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A robust Scottish Infantry Officers’ Basket Hilted Sword of a rare and distinctive design. The sword is unusual in that it is a true “attic find” preserved in original “as found” condition as the photographs show. The hilt style is unique to our knowledge but displays some features similar to the hilts produced in the workshop of Walter Allan of Stirling towards the middle and into the third quarters of the 18th century, and was most likely made in Stirling.
The basket guard is typical for Scottish hilts of the time forged from thick iron structural bars consisting of a knucklebow, side guard bars which extend downwards into the forward loop guards, rear guard bars, secondary rear guard bars and a downward facing wrist guard with a scrolled flattened terminal emanating from the rear quillon. The knucklebow and side guard bars converge at the top at the pommel ring inside which the neck of the plain dome-shaped pommel sits which has a ribbed button on top.
The uniqueness lies in the absence of the two frontal guard plates usually found to the left and right of the knucklebow on traditional Scottish hilts. These have been replaced by convex crescents on each side which join top and bottom to create an oval shape with subsidiary crescents on the inside joined onto a central oblong panel decorated with frets at the edges and horizontal lines. The structure is further strengthened by a fretted horizontal bar which extends from each side guard bar across the front. The spaces between the crescent edges and the side guard bars are filled with a lozenge shaped vertical bar with counter facing merlons top and bottom with a diamond shape between the merlon crescents at the top and a heart at the bottom. The spaces between the side guard bars and the rear guard bars are filled with a similar lozenge with merlons and a heart beneath with a similar facing merlon near the top after which the bar extends to join the rear guard bar at the top. Underneath a rectangular groove has been cut into the hilt in the Scottish manner to accommodate and secure the shoulders of the ricasso of the blade.
The inside of the hilt assembly is a wonderful survivor. The wooden core of the grip is spirally fluted and covered with shagreen. Once bound with metal wire this is now missing. The shagreen at the top of the grip has worn away at the place where most friction would be caused by the base of the palm of the hand of the user near the wrist by holding the sword in a usual manner on many occasions over a long period of time during the working life of the sword. The grip retains its original red and blue woollen fringe between the top of the grip and pommel base pressed into its present shape over the period of use. The full liner is of early form with a thick leather base onto which is stitched the secondary lining of thinner leather fronted with red cloth and with the remains of a blue silken hem around the edge in a few places. The secondary inside leather is now fragile, torn and the stitching distressed. The cloth exterior has an old layer of dust and accumulated age visible beneath the front of the basket guard.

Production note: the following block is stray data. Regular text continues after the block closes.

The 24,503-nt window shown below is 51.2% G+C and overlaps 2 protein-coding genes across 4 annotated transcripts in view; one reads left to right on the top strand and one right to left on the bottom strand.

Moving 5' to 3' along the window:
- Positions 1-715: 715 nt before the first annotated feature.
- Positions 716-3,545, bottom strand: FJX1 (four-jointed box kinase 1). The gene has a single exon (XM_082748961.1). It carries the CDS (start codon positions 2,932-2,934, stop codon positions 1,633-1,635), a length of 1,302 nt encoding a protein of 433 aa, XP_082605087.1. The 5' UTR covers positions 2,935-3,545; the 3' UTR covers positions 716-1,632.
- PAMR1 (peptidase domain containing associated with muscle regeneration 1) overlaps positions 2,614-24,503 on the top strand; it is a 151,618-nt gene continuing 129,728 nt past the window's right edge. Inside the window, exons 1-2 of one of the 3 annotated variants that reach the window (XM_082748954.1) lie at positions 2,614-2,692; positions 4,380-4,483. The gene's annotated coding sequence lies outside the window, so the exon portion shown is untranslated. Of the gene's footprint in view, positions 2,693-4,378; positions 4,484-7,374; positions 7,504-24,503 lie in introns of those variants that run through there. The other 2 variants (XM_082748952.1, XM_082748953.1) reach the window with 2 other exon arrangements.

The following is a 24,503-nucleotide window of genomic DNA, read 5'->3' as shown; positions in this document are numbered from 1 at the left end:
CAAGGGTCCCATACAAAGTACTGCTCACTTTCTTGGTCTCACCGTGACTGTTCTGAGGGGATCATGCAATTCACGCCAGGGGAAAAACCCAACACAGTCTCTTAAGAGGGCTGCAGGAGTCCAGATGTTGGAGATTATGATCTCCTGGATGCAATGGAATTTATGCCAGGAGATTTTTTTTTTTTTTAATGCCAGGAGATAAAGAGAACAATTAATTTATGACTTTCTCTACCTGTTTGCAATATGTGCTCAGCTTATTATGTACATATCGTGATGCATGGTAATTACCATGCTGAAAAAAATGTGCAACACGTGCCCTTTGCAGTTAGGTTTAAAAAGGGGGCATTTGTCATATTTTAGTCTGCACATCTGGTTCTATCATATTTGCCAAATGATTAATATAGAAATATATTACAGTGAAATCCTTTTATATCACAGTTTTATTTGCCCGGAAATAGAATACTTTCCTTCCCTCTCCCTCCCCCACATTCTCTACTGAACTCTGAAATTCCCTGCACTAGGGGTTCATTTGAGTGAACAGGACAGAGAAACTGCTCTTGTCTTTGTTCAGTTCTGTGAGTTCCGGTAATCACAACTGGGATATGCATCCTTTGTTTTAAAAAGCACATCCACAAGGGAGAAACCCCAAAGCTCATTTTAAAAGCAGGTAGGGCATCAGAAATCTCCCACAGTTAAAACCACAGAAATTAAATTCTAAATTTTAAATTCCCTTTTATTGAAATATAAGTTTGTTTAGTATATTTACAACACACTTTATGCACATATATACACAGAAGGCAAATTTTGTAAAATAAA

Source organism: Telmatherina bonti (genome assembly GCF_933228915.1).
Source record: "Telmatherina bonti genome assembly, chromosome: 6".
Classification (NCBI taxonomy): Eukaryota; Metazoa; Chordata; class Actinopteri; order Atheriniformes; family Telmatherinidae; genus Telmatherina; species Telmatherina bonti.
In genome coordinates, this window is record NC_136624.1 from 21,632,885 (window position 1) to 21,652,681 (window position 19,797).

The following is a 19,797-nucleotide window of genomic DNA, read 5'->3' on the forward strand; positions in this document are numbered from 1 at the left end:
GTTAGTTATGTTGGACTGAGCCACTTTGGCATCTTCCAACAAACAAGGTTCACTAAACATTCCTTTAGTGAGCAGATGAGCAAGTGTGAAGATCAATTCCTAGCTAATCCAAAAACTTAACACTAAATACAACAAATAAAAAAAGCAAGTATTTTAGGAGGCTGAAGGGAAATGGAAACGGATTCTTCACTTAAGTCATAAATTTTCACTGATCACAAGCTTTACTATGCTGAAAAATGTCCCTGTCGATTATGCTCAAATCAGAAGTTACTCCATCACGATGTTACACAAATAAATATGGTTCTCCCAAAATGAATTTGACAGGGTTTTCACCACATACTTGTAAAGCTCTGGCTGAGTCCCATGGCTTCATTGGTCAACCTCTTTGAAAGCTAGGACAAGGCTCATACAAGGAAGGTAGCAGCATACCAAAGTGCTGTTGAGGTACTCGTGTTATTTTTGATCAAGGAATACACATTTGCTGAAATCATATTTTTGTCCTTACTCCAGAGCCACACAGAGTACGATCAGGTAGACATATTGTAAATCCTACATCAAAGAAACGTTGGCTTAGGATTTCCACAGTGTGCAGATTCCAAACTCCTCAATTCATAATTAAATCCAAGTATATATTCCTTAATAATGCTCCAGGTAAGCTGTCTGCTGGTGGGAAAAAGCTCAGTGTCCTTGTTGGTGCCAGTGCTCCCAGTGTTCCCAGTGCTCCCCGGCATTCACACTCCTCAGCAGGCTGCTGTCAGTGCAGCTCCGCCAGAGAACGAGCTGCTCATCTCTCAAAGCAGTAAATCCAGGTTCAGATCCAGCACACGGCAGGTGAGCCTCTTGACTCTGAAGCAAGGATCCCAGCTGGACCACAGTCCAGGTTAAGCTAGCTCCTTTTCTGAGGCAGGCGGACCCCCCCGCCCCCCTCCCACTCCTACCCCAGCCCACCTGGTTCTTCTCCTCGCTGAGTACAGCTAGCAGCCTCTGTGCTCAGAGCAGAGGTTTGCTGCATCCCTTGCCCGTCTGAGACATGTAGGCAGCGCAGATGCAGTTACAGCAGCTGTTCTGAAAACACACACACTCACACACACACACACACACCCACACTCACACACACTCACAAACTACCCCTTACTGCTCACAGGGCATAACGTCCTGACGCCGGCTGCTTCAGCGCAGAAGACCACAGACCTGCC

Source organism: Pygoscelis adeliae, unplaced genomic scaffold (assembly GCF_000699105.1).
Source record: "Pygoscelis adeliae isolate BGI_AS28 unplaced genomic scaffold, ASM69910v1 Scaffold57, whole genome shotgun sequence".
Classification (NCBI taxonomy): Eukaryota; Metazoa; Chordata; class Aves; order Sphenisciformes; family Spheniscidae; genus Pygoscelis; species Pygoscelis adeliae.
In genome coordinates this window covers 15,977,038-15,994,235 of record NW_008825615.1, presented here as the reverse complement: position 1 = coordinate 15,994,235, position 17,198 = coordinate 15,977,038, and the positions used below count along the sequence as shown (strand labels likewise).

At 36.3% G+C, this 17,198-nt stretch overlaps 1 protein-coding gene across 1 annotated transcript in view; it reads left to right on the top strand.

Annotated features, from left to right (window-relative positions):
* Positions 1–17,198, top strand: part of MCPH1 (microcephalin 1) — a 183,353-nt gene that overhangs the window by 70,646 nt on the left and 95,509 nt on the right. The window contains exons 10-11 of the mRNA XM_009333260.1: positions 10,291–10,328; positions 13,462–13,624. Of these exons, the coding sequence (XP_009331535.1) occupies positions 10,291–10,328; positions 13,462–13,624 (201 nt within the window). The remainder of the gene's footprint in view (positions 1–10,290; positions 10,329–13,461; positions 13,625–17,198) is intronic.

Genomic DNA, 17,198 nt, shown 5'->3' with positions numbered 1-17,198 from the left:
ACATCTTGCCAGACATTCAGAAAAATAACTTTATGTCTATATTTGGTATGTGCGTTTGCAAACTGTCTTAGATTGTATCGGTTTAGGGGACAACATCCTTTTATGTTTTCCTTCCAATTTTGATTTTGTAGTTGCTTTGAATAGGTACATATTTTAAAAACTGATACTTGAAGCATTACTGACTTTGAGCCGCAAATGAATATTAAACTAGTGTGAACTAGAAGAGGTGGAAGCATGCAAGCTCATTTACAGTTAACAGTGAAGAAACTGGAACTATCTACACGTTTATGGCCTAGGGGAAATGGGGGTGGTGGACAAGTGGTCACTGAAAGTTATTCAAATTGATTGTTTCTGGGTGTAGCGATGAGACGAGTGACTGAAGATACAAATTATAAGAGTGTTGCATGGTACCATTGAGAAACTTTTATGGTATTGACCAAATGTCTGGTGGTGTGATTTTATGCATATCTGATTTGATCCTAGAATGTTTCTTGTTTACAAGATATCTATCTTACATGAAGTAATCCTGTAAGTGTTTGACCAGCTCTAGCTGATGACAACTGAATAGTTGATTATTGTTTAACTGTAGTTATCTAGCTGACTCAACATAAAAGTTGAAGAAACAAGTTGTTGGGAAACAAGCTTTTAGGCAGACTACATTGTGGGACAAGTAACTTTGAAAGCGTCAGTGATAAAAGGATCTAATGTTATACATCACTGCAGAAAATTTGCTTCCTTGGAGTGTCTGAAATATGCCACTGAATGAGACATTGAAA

The 35 inch (89 cm) single edged blade has a short ricasso near the hilt with fullers inside each blunt edge. Two central fullers extend from the hilt for 6.5 inches (16.5 cm) inside each of which the blade maker’s name “ANDRIA FARARA” is stamped interspersed with stamped stars. A “Running Wolf” is clearly incised beyond the fullers on one side and repeated, although now less visible, on the reverse.
It seems that the blade is of late 17th / early 18th century date and was double edged when it was made. It was most likely refurbished for mounting onto this sword as was common practice in Scotland in re-utilising old blades as fashions changed. Towards the mid 18th century “backsword” blades were increasing in number and this blade has had its back edge filed down to create the blunt spine which tapers to the tip. The sword is well balanced in hand and 41.5 inches (105.5 cm) long overall.
The hilt retains its accumulated russet patina which has gathered since the sword was de-commissioned which somewhat disguises the overall high quality of its design and construction. The sword is frozen in time in the second quarter of the 18th century and shows how the Scottish basket hilt continued to evolve to create this distinctive military style, some of the features of which, were adopted in later Scottish and English cavalry hilts as the basket hilt continued to evolve in the third quarter of the 18th century.